Aortic Stenosis (AS) is a narrowing or tightening of the ascending aorta and/or aortic valve. Blood flows through this valve immediately after leaving the heart to travel through the large blood vessel (aorta), which delivers blood to the heart muscle itself and to the body. The narrowing prevents blood from passing through the valve effortlessly. Aortic stenosis can come in a variety of degrees of severity, from mild to critical.

  • Subvalvular – The narrowing is below the aortic valve
  • Valvular – The narrowing is at the aortic valve with fusion of valve leaflets
  • Supravalvular – The narrowing is above the aortic valve

Aortic stenosis results in a muscle enlargement, or compensatory ventricular hypertrophy, of the left ventricle. The degree of hypertrophy is generally related to the severity of the stenosis.


Symptoms of mild to moderate aortic stenosis may not be noticeable at first and may only be found if a murmur is heard during a routine examination. Aortic stenosis can reduce blood flow to the heart muscle, causing myocardial ischemia, changes in diastolic heart function, and later stages systolic heart function. Aortic stenosis can also compromise perfusion to the body, leading to metabolic injury of organs like the brain, kidneys, liver, and bowels. Infants may show signs and symptoms of congestive heart failure such as breathing fast, difficulty or working hard to breathe, elevated heart rate, not taking feedings and other babies, not growing well for their age, being tired, or sleeping more often than other babies. Later in life, symptoms may appear with chest pain when exercising, decreased stamina, fainting and/or palpitations of the heart (skipped beats).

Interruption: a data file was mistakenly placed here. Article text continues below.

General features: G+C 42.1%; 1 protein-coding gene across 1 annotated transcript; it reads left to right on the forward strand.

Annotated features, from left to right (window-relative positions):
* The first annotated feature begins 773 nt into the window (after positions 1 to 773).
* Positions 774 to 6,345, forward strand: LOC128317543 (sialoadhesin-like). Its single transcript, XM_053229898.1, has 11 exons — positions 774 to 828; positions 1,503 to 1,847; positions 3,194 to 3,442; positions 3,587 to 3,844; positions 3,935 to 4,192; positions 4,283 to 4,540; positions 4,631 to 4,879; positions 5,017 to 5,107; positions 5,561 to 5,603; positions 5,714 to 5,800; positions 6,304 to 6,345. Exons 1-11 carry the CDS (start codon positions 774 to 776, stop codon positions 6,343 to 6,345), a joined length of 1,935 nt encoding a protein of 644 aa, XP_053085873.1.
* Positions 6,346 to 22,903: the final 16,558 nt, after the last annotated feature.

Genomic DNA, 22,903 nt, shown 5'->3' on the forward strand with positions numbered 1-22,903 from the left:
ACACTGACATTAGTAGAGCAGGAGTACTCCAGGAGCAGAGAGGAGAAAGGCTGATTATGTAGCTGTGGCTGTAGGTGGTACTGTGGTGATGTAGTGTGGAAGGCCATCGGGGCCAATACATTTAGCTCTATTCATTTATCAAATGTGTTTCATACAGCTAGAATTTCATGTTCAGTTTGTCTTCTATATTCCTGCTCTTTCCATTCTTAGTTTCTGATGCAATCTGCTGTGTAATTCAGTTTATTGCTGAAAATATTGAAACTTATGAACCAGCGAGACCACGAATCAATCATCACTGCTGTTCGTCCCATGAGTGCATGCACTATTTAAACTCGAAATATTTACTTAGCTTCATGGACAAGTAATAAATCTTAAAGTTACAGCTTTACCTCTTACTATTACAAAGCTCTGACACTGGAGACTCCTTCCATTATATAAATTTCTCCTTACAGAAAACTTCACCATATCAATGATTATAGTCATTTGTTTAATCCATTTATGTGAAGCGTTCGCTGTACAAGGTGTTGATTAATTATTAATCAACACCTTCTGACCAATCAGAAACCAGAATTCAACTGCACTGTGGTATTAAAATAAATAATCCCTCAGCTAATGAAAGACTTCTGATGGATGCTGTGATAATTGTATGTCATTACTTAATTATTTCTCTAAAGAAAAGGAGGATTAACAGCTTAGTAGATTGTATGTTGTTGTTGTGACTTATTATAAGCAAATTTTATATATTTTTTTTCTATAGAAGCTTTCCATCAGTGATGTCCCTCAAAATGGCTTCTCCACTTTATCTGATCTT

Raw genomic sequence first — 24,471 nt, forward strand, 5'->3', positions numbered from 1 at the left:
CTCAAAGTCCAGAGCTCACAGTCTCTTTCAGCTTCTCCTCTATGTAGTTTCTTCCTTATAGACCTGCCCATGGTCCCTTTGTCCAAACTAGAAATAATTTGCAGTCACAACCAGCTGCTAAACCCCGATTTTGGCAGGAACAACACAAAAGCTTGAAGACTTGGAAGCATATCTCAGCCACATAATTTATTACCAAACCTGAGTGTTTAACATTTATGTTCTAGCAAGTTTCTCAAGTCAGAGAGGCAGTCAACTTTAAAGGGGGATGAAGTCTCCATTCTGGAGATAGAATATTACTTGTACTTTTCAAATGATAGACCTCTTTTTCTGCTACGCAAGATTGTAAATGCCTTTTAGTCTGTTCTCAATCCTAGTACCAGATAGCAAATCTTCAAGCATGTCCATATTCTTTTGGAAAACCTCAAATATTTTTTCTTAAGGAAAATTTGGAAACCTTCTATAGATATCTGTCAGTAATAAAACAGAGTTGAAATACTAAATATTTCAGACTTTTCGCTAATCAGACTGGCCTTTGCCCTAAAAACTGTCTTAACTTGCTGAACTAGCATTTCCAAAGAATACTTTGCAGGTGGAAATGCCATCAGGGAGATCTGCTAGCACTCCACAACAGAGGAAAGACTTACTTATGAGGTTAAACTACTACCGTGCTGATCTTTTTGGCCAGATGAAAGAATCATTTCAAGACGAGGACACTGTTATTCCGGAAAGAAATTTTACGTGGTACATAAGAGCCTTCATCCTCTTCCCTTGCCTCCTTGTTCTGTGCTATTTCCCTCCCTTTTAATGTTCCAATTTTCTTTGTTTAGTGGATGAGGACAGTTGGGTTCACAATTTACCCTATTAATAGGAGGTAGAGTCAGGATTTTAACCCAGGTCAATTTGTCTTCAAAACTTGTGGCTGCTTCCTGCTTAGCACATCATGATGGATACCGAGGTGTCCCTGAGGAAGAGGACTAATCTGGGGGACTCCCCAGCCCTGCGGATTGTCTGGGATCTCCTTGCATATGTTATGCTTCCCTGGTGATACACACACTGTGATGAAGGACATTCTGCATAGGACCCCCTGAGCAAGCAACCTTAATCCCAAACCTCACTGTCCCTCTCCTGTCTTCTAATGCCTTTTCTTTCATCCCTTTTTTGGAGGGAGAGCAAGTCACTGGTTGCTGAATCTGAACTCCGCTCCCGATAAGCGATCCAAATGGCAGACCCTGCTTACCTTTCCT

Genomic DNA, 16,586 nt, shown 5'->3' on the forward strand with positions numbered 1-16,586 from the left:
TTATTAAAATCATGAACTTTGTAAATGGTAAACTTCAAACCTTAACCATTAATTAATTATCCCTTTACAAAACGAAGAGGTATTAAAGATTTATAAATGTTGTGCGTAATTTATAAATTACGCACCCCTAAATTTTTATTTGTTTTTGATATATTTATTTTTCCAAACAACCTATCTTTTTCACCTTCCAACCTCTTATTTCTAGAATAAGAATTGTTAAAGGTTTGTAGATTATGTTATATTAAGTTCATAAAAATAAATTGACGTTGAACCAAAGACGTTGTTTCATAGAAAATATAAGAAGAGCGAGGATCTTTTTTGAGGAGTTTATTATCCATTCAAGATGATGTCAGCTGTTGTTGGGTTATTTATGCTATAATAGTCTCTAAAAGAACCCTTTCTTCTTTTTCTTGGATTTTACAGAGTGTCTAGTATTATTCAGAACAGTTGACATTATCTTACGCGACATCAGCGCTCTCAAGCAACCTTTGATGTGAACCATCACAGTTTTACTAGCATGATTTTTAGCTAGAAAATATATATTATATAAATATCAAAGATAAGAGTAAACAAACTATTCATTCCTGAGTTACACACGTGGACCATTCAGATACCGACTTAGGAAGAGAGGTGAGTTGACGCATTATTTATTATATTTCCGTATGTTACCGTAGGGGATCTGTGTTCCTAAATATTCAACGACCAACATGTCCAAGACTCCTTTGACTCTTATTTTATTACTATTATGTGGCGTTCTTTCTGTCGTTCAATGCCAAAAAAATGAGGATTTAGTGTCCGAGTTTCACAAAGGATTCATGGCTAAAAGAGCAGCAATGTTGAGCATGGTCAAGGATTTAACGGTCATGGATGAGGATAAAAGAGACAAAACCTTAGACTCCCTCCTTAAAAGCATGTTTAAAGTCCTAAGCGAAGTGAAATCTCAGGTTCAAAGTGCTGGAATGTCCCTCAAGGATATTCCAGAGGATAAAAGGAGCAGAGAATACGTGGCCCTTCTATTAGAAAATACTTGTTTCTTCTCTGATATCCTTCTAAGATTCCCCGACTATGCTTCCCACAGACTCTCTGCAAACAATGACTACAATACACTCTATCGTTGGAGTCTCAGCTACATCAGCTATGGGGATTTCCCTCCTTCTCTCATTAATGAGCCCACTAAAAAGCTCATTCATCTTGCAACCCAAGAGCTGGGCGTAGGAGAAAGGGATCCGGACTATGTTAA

Surgical Techniques

While the surgical techniques for each of these valvular narrowings are different, the objective is the same: to relieve the obstruction. Surgical treatment for aortic stenosis involves making an incision through the breastbone (sternotomy). A machine that allows the heart and lungs to rest (cardiopulmonary bypass) is used to allow the surgery team to repair the area of concern.

  • Subvalvular Stenosis (below the valve) – The aorta is opened just above the valve, and the obstruction is removed from below the valve (subvalvular ring of tissue).
  • Valvular Stenosis (at the valve) – The aorta is opened in a similar fashion, however the valve itself is addressed. Excision of the fused leaflet(s) is performed with or without commissuroplasty.
  • Supravalvular Stenosis (above the valve) – An incision is made over the affected area and a patch is sewn in place to enlarge the narrowing (aortoplasty).

Post-Operative Care

After an aortic stenosis repair, monitoring in the post-operative period will include invasive lines, such as an arterial line and central venous line, to monitor blood pressure and deliver medications. Medications may be needed to control hemodynamics (nitroprusside or nicardipine), provide sedation and maintain hydration during recovery. Perfusion is monitored by pulse oximetry and NIRS (near-infrared spectroscopy) probes. Depending on various factors specific to each individual, the breathing tube (endotracheal tube) may or may not still be present after surgery. Pacing wires, which can assist with any rhythm issues that may arise in the post-operative period, will be placed in the operating room. Pacing wires are typically removed 1-2 days after surgery if not needed. Chest tubes will be present to remove air, blood and/or fluid from around the heart or lungs. These tubes will be removed in the ICU as soon as possible, typically the next day or so.

Length of stay can vary but typically ranges from 1-3 weeks, depending on the degree of stenosis and associated surgical repair required.